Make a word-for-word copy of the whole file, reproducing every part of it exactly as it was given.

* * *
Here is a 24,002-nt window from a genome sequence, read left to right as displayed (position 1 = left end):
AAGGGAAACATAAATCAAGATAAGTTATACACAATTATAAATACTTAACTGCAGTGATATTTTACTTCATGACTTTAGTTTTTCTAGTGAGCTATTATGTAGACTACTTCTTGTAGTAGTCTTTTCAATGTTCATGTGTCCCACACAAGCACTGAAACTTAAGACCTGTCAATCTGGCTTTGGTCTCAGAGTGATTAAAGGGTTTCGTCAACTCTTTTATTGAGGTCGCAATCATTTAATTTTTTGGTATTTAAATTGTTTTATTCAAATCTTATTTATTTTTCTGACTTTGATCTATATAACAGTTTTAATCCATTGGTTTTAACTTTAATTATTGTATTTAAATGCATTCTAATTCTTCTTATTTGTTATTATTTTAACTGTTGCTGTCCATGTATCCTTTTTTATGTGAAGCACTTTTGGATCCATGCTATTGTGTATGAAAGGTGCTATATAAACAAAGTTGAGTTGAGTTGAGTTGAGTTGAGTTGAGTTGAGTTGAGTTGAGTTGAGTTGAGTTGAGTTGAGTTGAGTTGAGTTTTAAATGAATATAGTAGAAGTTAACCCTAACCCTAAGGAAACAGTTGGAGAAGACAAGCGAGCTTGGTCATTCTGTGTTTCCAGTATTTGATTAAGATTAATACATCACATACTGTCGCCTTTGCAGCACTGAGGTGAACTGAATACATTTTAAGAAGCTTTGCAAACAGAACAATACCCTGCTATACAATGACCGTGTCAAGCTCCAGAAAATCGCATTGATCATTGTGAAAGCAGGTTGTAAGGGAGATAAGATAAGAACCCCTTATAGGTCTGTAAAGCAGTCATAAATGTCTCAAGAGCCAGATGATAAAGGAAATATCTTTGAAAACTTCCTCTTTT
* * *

Here is a 24,002-nt window from a genome sequence, read left to right as displayed (position 1 = left end):
AAGGGAAACATAAATCAAGATAAGTTATACACAATTATAAATACTTAACTGCAGTGATATTTTACTTCATGACTTTAGTTTTTCTAGTGAGCTATTATGTAGACTACTTCTTGTAGTAGTCTTTTCAATGTTCATGTGTCCCACACAAGCACTGAAACTTAAGACCTGTCAATCTGGCTTTGGTCTCAGAGTGATTAAAGGGTTTCGTCAACTCTTTTATTGAGGTCGCAATCATTTAATTTTTTGGTATTTAAATTGTTTTATTCAAATCTTATTTATTTTTCTGACTTTGATCTATATAACAGTTTTAATCCATTGGTTTTAACTTTAATTATTGTATTTAAATGCATTCTAATTCTTCTTATTTGTTATTATTTTAACTGTTGCTGTCCATGTATCCTTTTTTATGTGAAGCACTTTTGGATCCATGCTATTGTGTATGAAAGGTGCTATATAAACAAAGTTGAGTTGAGTTGAGTTGAGTTGAGTTGAGTTGAGTTGAGTTGAGTTGAGTTGAGTTGAGTTGAGTTGAGTTGAGTTTTAAATGAATATAGTAGAAGTTAACCCTAACCCTAAGGAAACAGTTGGAGAAGACAAGCGAGCTTGGTCATTCTGTGTTTCCAGTATTTGATTAAGATTAATACATCACATACTGTCGCCTTTGCAGCACTGAGGTGAACTGAATACATTTTAAGAAGCTTTGCAAACAGAACAATACCCTGCTATACAATGACCGTGTCAAGCTCCAGAAAATCGCATTGATCATTGTGAAAGCAGGTTGTAAGGGAGATAAGATAAGAACCCCTTATAGGTCTGTAAAGCAGTCATAAATGTCTCAAGAGCCAGATGATAAAGGAAATATCTTTGAAAACTTCCTCTTTT